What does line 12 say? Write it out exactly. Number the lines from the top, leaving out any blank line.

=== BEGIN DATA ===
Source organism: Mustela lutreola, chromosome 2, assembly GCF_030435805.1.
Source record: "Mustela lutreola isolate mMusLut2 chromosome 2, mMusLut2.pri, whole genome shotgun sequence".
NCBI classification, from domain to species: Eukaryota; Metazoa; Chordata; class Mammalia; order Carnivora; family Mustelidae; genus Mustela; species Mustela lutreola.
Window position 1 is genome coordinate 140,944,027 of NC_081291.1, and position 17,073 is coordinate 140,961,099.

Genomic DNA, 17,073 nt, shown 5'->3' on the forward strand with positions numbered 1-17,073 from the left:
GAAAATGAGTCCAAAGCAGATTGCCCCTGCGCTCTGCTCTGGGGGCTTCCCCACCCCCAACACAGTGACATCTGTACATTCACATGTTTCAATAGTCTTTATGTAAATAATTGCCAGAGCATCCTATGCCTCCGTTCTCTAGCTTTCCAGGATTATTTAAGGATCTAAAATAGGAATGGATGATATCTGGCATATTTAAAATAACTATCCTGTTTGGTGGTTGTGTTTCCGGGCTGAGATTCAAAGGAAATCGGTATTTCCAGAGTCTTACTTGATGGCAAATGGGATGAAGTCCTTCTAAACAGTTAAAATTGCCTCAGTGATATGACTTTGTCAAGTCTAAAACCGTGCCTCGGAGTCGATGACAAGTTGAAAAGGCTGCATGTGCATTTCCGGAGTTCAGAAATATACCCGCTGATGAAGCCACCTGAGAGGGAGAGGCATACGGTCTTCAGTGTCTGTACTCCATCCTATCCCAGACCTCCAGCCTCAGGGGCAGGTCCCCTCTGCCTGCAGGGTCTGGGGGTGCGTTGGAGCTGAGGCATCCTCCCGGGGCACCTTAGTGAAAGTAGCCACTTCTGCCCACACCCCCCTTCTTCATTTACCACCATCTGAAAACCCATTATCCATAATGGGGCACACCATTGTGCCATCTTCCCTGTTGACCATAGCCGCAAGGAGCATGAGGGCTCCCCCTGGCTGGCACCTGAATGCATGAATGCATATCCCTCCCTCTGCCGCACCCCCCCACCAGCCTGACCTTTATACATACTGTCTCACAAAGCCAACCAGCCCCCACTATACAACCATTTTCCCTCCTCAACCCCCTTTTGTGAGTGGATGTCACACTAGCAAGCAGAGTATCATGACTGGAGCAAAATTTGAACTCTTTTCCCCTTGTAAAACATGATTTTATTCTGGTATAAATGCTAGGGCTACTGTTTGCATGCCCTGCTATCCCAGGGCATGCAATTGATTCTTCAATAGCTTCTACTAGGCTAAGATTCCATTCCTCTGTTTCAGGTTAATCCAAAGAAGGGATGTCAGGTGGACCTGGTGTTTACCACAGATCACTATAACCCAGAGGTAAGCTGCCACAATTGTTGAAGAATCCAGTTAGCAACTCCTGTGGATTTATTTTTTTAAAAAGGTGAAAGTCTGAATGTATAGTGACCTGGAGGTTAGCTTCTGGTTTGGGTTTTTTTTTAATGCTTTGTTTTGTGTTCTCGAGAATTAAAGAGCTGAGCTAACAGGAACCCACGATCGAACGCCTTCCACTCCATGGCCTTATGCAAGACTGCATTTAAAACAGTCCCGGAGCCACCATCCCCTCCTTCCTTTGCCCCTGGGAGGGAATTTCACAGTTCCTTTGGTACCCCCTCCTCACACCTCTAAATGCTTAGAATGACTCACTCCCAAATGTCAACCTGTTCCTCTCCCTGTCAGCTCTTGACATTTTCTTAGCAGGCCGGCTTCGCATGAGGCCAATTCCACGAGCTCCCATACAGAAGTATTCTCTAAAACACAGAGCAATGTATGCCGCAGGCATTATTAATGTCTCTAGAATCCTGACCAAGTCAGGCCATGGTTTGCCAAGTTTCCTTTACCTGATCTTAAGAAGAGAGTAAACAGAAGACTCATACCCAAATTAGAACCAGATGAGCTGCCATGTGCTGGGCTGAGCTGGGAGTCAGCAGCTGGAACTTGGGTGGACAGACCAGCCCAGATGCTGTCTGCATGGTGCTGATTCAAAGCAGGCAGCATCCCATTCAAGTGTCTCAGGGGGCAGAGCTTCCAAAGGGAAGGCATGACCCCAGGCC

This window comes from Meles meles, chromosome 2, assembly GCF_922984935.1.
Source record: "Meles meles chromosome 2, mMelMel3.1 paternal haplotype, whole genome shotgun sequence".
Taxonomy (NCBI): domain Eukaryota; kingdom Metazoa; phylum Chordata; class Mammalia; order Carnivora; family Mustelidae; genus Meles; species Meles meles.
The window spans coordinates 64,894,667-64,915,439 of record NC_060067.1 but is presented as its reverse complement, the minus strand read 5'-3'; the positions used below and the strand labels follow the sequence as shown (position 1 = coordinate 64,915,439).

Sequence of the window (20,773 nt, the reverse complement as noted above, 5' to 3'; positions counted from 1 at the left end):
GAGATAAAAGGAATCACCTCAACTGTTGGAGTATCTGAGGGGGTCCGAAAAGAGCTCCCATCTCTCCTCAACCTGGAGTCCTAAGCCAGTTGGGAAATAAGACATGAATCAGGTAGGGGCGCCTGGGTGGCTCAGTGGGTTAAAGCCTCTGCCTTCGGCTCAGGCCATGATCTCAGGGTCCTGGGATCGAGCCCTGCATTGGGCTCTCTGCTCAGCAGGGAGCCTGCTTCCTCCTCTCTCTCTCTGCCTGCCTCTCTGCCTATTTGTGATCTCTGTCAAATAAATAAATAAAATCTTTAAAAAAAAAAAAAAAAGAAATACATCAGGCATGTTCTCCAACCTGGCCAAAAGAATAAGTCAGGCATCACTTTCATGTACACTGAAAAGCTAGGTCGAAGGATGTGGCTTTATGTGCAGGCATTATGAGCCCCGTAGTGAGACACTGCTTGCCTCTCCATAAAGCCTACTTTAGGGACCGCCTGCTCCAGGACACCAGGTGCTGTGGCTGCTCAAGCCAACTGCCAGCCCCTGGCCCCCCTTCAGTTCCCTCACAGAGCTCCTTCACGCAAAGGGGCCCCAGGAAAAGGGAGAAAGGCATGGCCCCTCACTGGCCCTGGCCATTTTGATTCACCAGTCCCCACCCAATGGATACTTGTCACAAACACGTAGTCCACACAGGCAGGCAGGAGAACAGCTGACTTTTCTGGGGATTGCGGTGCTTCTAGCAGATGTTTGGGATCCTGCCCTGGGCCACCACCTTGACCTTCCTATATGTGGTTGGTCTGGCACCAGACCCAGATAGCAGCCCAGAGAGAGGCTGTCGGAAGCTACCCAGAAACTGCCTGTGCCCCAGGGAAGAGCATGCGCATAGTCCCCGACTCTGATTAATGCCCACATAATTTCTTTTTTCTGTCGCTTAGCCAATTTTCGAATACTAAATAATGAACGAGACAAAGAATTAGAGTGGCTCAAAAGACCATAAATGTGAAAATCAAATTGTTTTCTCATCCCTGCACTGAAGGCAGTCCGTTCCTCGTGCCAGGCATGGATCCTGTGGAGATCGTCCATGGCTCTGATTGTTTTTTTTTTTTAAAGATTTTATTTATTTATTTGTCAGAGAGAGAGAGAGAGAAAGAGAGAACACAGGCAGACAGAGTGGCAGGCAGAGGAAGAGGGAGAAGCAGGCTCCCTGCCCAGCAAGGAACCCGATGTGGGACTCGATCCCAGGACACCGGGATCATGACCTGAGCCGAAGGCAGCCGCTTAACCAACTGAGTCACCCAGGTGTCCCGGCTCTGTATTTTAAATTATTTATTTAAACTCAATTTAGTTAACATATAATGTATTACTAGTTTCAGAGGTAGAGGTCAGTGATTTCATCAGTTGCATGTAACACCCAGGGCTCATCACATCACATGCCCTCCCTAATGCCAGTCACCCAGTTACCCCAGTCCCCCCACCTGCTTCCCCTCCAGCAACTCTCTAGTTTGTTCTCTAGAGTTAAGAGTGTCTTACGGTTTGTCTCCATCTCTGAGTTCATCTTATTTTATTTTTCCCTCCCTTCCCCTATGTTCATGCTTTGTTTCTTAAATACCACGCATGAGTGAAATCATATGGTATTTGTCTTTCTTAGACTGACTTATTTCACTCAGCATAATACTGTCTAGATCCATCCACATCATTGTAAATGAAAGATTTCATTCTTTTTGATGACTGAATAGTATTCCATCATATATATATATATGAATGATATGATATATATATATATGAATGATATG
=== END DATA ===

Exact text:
GAGATAAAAGGAATCACCTCAACTGTTGGAGTATCTGAGGGGGTCCGAAAAGAGCTCCCATCTCTCCTCAACCTGGAGTCCTAAGCCAGTTGGGAAATAAGACATGAATCAGGTAGGGGCGCCTGGGTGGCTCAGTGGGTTAAAGCCTCTGCCTTCGGCTCAGGCCATGATCTCAGGGTCCTGGGATCGAGCCCTGCATTGGGCTCTCTGCTCAGCAGGGAGCCTGCTTCCTCCTCTCTCTCTCTGCCTGCCTCTCTGCCTATTTGTGATCTCTGTCAAATAAATAAATAAAATCTTTAAAAAAAAAAAAAAAAGAAATACATCAGGCATGTTCTCCAACCTGGCCAAAAGAATAAGTCAGGCATCACTTTCATGTACACTGAAAAGCTAGGTCGAAGGATGTGGCTTTATGTGCAGGCATTATGAGCCCCGTAGTGAGACACTGCTTGCCTCTCCATAAAGCCTACTTTAGGGACCGCCTGCTCCAGGACACCAGGTGCTGTGGCTGCTCAAGCCAACTGCCAGCCCCTGGCCCCCCTTCAGTTCCCTCACAGAGCTCCTTCACGCAAAGGGGCCCCAGGAAAAGGGAGAAAGGCATGGCCCCTCACTGGCCCTGGCCATTTTGATTCACCAGTCCCCACCCAATGGATACTTGTCACAAACACGTAGTCCACACAGGCAGGCAGGAGAACAGCTGACTTTTCTGGGGATTGCGGTGCTTCTAGCAGATGTTTGGGATCCTGCCCTGGGCCACCACCTTGACCTTCCTATATGTGGTTGGTCTGGCACCAGACCCAGATAGCAGCCCAGAGAGAGGCTGTCGGAAGCTACCCAGAAACTGCCTGTGCCCCAGGGAAGAGCATGCGCATAGTCCCCGACTCTGATTAATGCCCACATAATTTCTTTTTTCTGTCGCTTAGCCAATTTTCGAATACTAAATAATGAACGAGACAAAGAATTAGAGTGGCTCAAAAGACCATAAATGTGAAAATCAAATTGTTTTCTCATCCCTGCACTGAAGGCAGTCCGTTCCTCGTGCCAGGCATGGATCCTGTGGAGATCGTCCATGGCTCTGATTGTTTTTTTTTTTTAAAGATTTTATTTATTTATTTGTCAGAGAGAGAGAGAGAGAAAGAGAGAACACAGGCAGACAGAGTGGCAGGCAGAGGAAGAGGGAGAAGCAGGCTCCCTGCCCAGCAAGGAACCCGATGTGGGACTCGATCCCAGGACACCGGGATCATGACCTGAGCCGAAGGCAGCCGCTTAACCAACTGAGTCACCCAGGTGTCCCGGCTCTGTATTTTAAATTATTTATTTAAACTCAATTTAGTTAACATATAATGTATTACTAGTTTCAGAGGTAGAGGTCAGTGATTTCATCAGTTGCATGTAACACCCAGGGCTCATCACATCACATGCCCTCCCTAATGCCAGTCACCCAGTTACCCCAGTCCCCCCACCTGCTTCCCCTCCAGCAACTCTCTAGTTTGTTCTCTAGAGTTAAGAGTGTCTTACGGTTTGTCTCCATCTCTGAGTTCATCTTATTTTATTTTTCCCTCCCTTCCCCTATGTTCATGCTTTGTTTCTTAAATACCACGCATGAGTGAAATCATATGGTATTTGTCTTTCTTAGACTGACTTATTTCACTCAGCATAATACTGTCTAGATCCATCCACATCATTGTAAATGAAAGATTTCATTCTTTTTGATGACTGAATAGTATTCCATCATATATATATATATGAATGATATGATATATATATATATGAATGATATG